How do you see the NCLEX? Is it the end of a nightmare, or the beginning of the dream? For most of us, the NCLEX is the pinnacle of the future – pass it, and move on to the career you’ve worked so hard for; fail it, and sit in the uncomfortable limbo between finishing school and advancing into the workforce.
Whether you’re an LPN graduate, a BSN graduate, or an ASN graduate, everyone has to pass the NCLEX. And you’ve probably read thousands of tips, hints, and ‘cheats’ that you hope will help you achieve that all-important PASS.
But before applying any of those tips, take a step back and look at these two pictures.
You can probably identify with both these images – we all have good days and bad days. But what about when it comes to exams, whether they’re mid-terms, finals, or the NCLEX. Are you the relaxed, happy nurse, or the stressed out nurse?
In an ideal world, you’d be the cheerful nurse on the left during every test, and pass with flying colors, but, in the real world, nerves kick in before an exam, ratchet up a notch during the exam, and leave you second-guessing yourself after the exam (yes, we’ve been there too!)
However, research has shown time and time again that stress levels can greatly impact how well you do on any test. As a medical professional, you can even apply your knowledge to understand the physiological impact stress has on a person.
And you do have the knowledge, it just sometimes gets buried in the mountain of stress you put yourself under. So, what can you do about it? Well, this is where you use the power of ‘not-so-negative’ thinking. It’s a bit like positive thinking, but more realistic, because let’s face it, you can tell yourself you’re going to ace every single exam, but unless you truly believe it, it’s not going to work.
Not-so-negative thinking is exactly how it sounds. How many times have you opened an exam paper, looked at the first question, felt your mind go completely blank, and thought “I don’t understand this question. I’m going to fail!”? If you don’t fall completely apart at this point, then chances are you go on to give yourself a mental pep talk. “You do know this, you’ve got this, let’s go!” That’s positive thinking but, if you still don’t understand the question, it’s not going to help. This is where not-so-negative thinking comes in. Be truthful with yourself; “OK, this looks tricky, but I know the subject so let’s see how that helps.” Suddenly, you’ve given yourself something attainable.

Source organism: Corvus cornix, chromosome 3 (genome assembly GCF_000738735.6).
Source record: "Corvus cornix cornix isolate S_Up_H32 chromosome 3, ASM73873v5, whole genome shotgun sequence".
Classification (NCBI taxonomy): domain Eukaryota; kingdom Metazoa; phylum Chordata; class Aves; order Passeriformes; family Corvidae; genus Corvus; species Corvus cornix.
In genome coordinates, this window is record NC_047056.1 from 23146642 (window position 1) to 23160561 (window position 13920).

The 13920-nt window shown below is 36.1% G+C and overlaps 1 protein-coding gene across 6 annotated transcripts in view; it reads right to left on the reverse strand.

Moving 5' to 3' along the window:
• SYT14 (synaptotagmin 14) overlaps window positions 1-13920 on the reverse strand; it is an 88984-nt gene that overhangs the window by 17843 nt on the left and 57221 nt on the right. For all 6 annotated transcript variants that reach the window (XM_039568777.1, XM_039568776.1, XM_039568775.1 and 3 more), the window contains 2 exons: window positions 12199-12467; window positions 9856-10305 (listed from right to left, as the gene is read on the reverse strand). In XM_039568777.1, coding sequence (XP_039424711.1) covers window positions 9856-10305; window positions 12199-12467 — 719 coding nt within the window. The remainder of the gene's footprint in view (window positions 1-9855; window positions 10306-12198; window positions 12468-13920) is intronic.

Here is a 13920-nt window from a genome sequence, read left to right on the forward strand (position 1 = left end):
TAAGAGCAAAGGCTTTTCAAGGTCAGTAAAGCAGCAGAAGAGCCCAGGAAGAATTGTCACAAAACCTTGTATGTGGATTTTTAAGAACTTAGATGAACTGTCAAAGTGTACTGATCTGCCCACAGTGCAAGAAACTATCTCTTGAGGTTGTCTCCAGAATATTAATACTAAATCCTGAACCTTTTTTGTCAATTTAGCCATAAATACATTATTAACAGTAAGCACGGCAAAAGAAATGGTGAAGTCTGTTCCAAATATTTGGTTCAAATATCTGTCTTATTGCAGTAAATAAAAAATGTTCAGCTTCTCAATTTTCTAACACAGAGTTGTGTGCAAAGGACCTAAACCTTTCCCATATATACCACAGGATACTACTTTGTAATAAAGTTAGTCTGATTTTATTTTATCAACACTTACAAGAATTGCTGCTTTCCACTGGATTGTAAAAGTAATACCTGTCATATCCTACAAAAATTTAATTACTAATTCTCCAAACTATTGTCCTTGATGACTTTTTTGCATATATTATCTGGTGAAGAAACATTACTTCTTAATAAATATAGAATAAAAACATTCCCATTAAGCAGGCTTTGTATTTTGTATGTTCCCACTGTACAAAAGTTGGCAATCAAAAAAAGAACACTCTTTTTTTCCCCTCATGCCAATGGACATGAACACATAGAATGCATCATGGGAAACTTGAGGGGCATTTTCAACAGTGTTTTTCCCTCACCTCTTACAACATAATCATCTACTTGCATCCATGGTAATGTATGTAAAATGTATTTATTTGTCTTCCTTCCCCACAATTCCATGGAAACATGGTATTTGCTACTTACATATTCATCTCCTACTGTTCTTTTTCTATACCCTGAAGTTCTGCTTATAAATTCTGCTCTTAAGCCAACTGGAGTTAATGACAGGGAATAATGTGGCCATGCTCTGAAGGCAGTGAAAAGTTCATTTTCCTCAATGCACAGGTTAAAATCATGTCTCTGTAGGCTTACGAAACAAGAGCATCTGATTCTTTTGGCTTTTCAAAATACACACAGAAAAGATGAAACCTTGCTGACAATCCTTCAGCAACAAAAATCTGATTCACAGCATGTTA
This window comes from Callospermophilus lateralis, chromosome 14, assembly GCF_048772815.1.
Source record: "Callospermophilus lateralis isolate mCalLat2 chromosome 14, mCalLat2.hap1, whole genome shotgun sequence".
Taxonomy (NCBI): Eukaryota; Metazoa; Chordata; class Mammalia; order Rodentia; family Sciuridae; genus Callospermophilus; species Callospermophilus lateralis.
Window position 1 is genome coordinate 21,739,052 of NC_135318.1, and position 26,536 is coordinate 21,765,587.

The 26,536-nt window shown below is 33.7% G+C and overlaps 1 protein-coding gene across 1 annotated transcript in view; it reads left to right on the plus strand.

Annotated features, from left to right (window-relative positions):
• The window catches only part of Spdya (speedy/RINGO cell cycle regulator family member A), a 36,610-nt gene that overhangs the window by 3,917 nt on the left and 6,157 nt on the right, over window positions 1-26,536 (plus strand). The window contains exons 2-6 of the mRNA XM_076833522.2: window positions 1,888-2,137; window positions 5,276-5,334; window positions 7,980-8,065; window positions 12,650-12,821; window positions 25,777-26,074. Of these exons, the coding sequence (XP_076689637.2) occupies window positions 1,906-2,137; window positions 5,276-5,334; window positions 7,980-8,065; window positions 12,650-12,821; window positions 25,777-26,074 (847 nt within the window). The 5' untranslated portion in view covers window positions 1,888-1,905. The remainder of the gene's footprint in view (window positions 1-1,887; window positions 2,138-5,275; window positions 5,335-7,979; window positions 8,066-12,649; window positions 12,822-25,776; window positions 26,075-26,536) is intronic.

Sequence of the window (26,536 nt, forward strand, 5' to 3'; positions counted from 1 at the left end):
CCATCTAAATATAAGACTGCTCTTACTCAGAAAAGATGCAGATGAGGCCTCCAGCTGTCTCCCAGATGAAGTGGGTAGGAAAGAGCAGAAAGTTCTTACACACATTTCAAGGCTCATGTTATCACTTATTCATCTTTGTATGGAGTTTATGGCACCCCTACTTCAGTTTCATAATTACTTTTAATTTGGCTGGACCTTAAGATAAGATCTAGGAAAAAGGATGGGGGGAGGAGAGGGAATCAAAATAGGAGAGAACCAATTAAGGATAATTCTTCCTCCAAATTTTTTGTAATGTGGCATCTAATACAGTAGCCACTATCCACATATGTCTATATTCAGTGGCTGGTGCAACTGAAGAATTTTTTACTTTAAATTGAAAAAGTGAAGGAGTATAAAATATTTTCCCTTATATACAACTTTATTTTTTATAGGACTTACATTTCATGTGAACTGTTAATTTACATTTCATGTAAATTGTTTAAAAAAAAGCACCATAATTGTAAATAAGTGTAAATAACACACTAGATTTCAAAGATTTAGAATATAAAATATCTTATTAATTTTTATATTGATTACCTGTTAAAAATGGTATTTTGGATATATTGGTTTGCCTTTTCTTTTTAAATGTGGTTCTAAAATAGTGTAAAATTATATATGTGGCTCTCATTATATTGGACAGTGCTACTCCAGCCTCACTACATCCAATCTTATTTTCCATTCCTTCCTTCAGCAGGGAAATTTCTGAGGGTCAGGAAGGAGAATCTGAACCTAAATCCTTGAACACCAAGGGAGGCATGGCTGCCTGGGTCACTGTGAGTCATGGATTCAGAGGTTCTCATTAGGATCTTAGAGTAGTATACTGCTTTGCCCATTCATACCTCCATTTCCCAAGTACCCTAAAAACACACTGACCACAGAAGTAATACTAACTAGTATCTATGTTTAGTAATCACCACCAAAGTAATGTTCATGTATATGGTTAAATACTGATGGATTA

The same principles can be applied to the pre-exam studying period. Nobody is asking you to be ecstatic that exams are looming, but you can neutralize the negativity. Instead of worrying about whether you know everything, or if you’ve studied enough, or how you’ve only slept 4 hours a night for the last week, try some of these not-so-negative thoughts instead;
• Every student in the world does exams, there’s nothing unusual about it
• It’s not like I didn’t know the course involved sitting exams – lots of them!
• It’s an exam, not a death sentence!
• Four hours of sleep last night, that’s how much Thomas Edison slept every night, and he did okay.
So, while being the cheerful, positive nurse might be falsely optimistic, stressed-out nurse has to go. Instead, here’s a not-so-negative compromise.